Snake ID: Gold Coast

Discussion in 'Reptile and Amphibian Identification' started by kronski, May 11, 2013.

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  1. kronski

    kronski New Member

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    Hi, I'm new to this forum and wondered if anyone could help ID this snake I saw today.

    It was in the Gold Coast hinterland, in a habitat with lots of water and bushland around. It was lying across the path (an area of medium length cut grass, which was very wet) and was still. It was about 4pm today so just before dusk. It didn't move at all so I wondered if it was alive, but when I returned to the same spot later I saw it slithering into long grass.

    Sorry my picture isn't great. I'd guess it was about 70-90cm long.

    Thanks very much

    IMG_1424.jpg
     
  2. Dendrobates

    Dendrobates Active Member

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    Snake is a keelback mate.
     
  3. jase75

    jase75 Well-Known Member

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    Agreed, its a Keelback.

    Sent from my XT925 using Tapatalk 2
     
  4. Bluetongue1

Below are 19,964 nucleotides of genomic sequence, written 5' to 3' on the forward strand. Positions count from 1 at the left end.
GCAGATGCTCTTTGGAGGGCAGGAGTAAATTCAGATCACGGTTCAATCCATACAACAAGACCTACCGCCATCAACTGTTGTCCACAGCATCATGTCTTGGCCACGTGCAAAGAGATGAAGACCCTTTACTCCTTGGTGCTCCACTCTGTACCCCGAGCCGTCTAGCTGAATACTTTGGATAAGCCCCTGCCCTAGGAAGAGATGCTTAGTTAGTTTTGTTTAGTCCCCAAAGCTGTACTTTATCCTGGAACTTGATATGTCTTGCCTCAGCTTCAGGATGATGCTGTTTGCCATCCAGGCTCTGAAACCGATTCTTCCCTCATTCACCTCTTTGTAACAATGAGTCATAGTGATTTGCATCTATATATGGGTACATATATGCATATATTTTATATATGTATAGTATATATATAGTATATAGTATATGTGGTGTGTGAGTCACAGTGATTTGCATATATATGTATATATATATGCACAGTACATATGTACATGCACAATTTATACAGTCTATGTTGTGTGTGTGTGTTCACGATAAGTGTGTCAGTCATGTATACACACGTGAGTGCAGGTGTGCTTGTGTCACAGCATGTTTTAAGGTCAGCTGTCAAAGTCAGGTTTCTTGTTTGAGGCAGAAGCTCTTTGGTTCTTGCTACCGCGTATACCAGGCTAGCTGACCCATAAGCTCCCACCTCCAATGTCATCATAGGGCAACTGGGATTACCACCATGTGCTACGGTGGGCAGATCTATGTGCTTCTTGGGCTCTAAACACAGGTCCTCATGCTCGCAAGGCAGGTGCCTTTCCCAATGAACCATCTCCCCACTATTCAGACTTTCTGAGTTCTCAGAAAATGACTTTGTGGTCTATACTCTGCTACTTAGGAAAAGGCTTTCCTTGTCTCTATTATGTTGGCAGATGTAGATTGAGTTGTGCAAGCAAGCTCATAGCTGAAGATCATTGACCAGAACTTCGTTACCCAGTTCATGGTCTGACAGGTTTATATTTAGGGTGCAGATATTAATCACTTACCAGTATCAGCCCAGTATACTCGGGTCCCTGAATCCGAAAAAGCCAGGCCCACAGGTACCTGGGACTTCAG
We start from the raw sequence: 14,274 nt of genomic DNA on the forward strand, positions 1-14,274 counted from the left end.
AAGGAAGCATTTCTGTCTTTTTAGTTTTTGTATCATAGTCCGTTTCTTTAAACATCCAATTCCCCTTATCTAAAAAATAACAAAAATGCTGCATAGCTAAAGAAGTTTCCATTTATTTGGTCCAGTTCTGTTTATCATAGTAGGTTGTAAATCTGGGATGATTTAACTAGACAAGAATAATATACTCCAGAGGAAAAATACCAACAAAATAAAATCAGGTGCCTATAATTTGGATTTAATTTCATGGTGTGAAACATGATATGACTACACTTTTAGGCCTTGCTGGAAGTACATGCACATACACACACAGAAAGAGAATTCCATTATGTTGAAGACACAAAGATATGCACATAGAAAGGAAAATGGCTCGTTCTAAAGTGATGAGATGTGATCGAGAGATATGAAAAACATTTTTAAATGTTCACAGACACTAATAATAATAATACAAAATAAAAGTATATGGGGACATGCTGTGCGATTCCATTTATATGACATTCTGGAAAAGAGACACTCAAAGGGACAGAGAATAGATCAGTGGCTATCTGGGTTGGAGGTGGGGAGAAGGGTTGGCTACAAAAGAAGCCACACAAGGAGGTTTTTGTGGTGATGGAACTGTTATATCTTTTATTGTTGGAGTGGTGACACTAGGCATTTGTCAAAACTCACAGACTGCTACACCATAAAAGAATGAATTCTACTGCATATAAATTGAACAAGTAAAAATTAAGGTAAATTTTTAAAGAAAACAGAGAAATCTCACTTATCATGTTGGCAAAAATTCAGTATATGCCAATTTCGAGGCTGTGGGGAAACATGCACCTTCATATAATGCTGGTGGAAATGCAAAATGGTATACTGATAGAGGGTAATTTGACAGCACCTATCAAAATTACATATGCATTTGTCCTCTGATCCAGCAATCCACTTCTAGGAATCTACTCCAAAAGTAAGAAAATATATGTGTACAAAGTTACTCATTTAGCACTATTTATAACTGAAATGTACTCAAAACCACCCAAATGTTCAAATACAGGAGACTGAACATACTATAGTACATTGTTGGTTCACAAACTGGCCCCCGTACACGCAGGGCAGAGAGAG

Bluetongue1 Guest

    It has tan base colour with blackish banding and strongly keeled scales immediately narrow it down to one of two possibilities (especially the keeled scales) – Keelback (Tropidonophis mairii) or Rough-scaled Snake (Tropidechis carinatus). Both occur in your region. The two snakes are extremely similar in appearance but that is where the similarity ends. The Keelback belong to the Colubrid family and is non-venomous. In stark contrast, the Rough-scaled snake is an Elapid and therefore venomous and dangerously so. I recommend you Google images of both and you will how similar they are. There are some subtle but definite differences between the two species and the experienced eye can readily distinguish between them even in the field.

    While the photo is not as clear as would be desirable, the diagonal “chequer board” pattern of bands is characteristic of Keelbacks. In Rough-scales the bands are straight around the body. The head is more distinct from the neck in Rough-scaleds and less so in Keelbacks, as in the photo.

    Blue
     
  5. kronski

    kronski New Member

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    Thanks for the detailed information, Bluetongue, that was really helpful.
     
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